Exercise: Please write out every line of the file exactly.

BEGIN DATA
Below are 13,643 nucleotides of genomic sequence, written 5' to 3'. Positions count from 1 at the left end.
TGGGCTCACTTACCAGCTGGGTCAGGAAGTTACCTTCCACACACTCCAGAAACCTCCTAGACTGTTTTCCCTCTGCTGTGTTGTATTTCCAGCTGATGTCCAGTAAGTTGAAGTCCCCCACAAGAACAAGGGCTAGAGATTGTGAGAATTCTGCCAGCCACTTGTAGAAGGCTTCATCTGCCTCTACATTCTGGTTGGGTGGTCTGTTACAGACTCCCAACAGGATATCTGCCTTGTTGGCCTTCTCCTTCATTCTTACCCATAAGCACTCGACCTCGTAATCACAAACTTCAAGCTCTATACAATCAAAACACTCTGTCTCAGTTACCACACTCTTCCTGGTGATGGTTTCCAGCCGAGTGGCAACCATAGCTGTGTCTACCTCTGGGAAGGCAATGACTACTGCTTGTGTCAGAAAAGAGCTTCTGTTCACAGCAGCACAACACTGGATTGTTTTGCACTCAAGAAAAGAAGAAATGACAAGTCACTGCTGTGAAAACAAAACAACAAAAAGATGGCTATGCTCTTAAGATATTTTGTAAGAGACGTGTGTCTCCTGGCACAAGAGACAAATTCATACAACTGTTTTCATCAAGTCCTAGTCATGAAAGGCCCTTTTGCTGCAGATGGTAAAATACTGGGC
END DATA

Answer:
Below are 13,643 nucleotides of genomic sequence, written 5' to 3'. Positions count from 1 at the left end.
TGGGCTCACTTACCAGCTGGGTCAGGAAGTTACCTTCCACACACTCCAGAAACCTCCTAGACTGTTTTCCCTCTGCTGTGTTGTATTTCCAGCTGATGTCCAGTAAGTTGAAGTCCCCCACAAGAACAAGGGCTAGAGATTGTGAGAATTCTGCCAGCCACTTGTAGAAGGCTTCATCTGCCTCTACATTCTGGTTGGGTGGTCTGTTACAGACTCCCAACAGGATATCTGCCTTGTTGGCCTTCTCCTTCATTCTTACCCATAAGCACTCGACCTCGTAATCACAAACTTCAAGCTCTATACAATCAAAACACTCTGTCTCAGTTACCACACTCTTCCTGGTGATGGTTTCCAGCCGAGTGGCAACCATAGCTGTGTCTACCTCTGGGAAGGCAATGACTACTGCTTGTGTCAGAAAAGAGCTTCTGTTCACAGCAGCACAACACTGGATTGTTTTGCACTCAAGAAAAGAAGAAATGACAAGTCACTGCTGTGAAAACAAAACAACAAAAAGATGGCTATGCTCTTAAGATATTTTGTAAGAGACGTGTGTCTCCTGGCACAAGAGACAAATTCATACAACTGTTTTCATCAAGTCCTAGTCATGAAAGGCCCTTTTGCTGCAGATGGTAAAATACTGGGC